Recursion is a method of solving problems in computer programming that involves functions which call themselves. This concept might seem a bit odd the first time you hear it, but once you wrap your head around it you will find it a useful tool. It is best suited to solving problems that break down into sub-problems that resemble the initial one.

The classic example used in most textbooks is taking the factorial of a number. We use the exclamation mark to designate the factorial so n! is simply the product of all the integers from 1 up to n. For example, 3! is 1 x 2 x 3 which is equal to 6, 4! is 1 x 2 x 3 x 4 and 5! is 1 x 2 x 3 x 4 x 5 and so on. What makes this function a candidate for a recursive solution is that the factorial of any positive integer is that integer multiplied by the factorial of the preceding integer. That is to say n! = n (n-1)!

This allows us to write a program such as that shown in **Figure 1**. This is a screenshot of an online C compiler with the code window at the top and the console output below.

We call the factorial function from main, with a parameter of n = 16. The factorial function then calls itself with a parameter of 15, which calls itself with a parameter of 14 and so on until n = 1. In this call the factorial function will return with a value of 1.

Control will return to the version of the factorial function called with a parameter of 2 which will return 1 x 2 to the version called with a parameter of 3. This in turn will return with a value of 1 x 2 x 3 and so on until the initial call to factorial from main with n = 16 returns the final result of 20 922 789 888 000.

It is really important to have the test for n equal to one and a return path from the recursive function that does not call itself. This is called the “base case” and is necessary to prevent the recursion carrying on forever.

We essentially have a series (sixteen in this example) of nested function calls. Each nested call will take up a finite amount of space on the stack to keep track of the return address and any local variables. The risk is that you can run out of stack space if the recursion gets too deep. This can quickly become an issue on microcontrollers with limited RAM, so be careful.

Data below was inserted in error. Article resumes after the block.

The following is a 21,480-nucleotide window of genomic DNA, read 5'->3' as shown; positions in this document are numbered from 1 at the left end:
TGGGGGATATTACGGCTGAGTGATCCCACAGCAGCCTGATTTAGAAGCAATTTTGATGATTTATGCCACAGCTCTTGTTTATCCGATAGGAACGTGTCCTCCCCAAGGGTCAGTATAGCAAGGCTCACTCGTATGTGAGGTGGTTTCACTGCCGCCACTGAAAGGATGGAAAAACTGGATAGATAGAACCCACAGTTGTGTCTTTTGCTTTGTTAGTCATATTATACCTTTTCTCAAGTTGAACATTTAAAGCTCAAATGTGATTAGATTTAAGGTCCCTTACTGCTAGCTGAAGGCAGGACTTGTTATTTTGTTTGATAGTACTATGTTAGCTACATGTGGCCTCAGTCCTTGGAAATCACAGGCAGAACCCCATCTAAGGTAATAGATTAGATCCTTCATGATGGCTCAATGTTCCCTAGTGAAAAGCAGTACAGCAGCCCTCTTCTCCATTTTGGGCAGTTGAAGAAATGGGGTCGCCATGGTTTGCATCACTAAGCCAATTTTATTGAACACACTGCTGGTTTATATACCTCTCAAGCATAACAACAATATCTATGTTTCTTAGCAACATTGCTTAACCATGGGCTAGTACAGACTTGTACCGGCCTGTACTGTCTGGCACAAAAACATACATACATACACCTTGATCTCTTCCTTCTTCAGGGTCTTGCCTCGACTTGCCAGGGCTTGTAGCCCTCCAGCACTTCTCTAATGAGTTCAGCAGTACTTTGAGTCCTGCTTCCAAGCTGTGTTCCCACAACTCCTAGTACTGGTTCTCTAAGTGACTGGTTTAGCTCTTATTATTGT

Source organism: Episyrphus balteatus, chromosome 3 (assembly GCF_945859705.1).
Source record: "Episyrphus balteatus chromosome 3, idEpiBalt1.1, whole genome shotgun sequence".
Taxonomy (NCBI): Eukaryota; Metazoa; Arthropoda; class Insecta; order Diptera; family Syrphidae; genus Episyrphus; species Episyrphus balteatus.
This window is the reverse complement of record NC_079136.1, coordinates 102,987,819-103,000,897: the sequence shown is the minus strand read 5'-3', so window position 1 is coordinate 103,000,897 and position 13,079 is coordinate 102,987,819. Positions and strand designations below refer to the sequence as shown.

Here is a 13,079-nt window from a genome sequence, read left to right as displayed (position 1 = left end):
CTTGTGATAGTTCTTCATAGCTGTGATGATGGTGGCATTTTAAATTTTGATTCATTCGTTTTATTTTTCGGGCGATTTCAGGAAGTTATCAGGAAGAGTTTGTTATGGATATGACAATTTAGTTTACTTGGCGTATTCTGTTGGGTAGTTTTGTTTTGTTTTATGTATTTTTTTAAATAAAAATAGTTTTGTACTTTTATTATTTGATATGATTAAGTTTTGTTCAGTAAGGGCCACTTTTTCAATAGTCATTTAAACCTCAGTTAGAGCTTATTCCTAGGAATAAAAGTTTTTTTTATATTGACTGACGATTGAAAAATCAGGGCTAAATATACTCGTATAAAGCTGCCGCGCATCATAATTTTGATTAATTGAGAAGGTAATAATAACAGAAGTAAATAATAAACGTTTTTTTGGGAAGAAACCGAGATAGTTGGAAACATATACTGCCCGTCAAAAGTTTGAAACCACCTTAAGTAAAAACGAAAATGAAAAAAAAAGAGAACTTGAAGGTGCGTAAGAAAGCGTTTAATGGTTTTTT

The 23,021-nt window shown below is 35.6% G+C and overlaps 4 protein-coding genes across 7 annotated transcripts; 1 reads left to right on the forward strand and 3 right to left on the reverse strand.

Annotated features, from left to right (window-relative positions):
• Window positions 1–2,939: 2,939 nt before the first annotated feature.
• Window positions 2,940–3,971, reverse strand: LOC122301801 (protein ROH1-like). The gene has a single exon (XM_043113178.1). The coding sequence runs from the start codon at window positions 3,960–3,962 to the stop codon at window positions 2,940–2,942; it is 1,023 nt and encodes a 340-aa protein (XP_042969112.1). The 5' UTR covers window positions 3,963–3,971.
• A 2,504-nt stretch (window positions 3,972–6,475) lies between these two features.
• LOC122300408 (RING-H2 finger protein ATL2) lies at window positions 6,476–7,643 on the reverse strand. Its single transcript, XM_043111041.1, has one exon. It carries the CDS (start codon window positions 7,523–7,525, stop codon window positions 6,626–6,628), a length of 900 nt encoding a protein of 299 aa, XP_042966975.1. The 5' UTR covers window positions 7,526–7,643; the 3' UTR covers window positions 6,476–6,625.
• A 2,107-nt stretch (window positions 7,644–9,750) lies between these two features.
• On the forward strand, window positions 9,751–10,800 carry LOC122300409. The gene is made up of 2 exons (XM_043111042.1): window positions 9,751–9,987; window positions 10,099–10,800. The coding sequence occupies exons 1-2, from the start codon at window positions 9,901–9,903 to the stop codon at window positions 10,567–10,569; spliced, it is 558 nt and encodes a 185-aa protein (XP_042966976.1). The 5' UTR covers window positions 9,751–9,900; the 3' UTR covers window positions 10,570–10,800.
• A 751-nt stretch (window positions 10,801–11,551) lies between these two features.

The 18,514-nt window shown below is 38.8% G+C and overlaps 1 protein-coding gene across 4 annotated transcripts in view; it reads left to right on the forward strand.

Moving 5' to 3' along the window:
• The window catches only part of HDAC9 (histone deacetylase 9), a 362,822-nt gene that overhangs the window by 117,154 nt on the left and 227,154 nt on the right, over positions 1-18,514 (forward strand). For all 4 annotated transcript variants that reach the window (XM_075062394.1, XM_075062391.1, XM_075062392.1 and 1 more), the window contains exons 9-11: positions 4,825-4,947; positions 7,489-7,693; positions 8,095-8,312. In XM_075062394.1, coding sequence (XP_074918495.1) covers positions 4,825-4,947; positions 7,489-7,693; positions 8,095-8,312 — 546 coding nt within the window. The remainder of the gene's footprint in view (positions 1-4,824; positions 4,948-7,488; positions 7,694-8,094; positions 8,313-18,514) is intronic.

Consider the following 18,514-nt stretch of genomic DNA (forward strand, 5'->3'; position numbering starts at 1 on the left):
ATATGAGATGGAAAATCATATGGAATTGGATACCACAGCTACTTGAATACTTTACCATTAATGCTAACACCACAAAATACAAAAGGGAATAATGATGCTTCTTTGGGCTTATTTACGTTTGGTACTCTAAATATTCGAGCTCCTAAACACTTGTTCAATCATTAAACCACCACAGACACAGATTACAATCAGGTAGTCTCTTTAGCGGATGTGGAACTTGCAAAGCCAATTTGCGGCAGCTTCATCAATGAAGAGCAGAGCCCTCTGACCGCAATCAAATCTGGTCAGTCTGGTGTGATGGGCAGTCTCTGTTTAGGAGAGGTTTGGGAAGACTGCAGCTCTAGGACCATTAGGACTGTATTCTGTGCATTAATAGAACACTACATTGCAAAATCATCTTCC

This was a bit of a trivial example since its pretty easy to calculate the factorial for a number without recursion, as in **Figure 2**. Here we use a simple loop to control the multiplication. This will be comparable in code size and execution speed with the recursive example, and will use less of the stack, so it is probably the way to go. You can almost always use a non-recursive algorithm where you can use a recursive one, its just a matter of which solution is better for your application.

Here is another common use case for recursion which is a bit less trivial. It involves finding the greatest common factor (GCF) of two integers. You could use Euclid’s algorithm which I have written about here before, but here is a neat recursive approach.

**Figure 3** shows the code and the result for a couple of large integers. We take advantage of the fact that (assuming *a* ≥ *b*) the GCF of *a* and *b* is *b* if *b* divides into *a* with no remainder, otherwise the GCF must be the GCF of *a* and the remainder.

This is shown symbolically in Equation 1. You can see that this is a great candidate for recursion since the solution to finding the GCF involves finding the solution to another GCF. There is also a clear base case, when *b* divides into *a* with no remainder.

The recursive function (Figure 3) therefore takes two parameters, *a* and *b*, and checks for the base case (where *b* is a factor of *a*). In this case it returns *b*. Otherwise, it calls itself with the parameters *a* and the remainder.

It’s probably easier to understand with a simpler example. Table 1 shows the steps for the integers 28 and 16. Initially the GCF function is called with parameters 28 and 16. The remainder of 28÷16 is 12, so the function calls itself with parameters 28 and 12. This time the remainder of 28÷12 is 4 so the GCF function is called again with parameters 28 and 4.

This time (iteration 3) the remainder of 28÷4 is zero, so the result 4 is returned through the previous iterations to the top level. This is indeed the GCF of 28 and 16.

**References**

GDB online Debugger. “Online C Compiler – Online Editor.” Accessed October 24, 2023. https://www.onlinegdb.com/online_c_compiler.

“Recursion (Computer Science).” In Wikipedia, August 21, 2023. https://en.wikipedia.org/w/index.php?title=Recursion_(computer_science)&oldid=1171476580.

Andrew Levido (andrew.levido@gmail.com) earned a bachelor’s degree in Electrical Engineering in Sydney, Australia, in 1986. He worked for several years in R&D for power electronics and telecommunication companies before moving into management roles. Andrew has maintained a hands-on interest in electronics, particularly embedded systems, power electronics, and control theory in his free time. Over the years he has written a number of articles for various electronics publications and occasionally provides consulting services as time allows.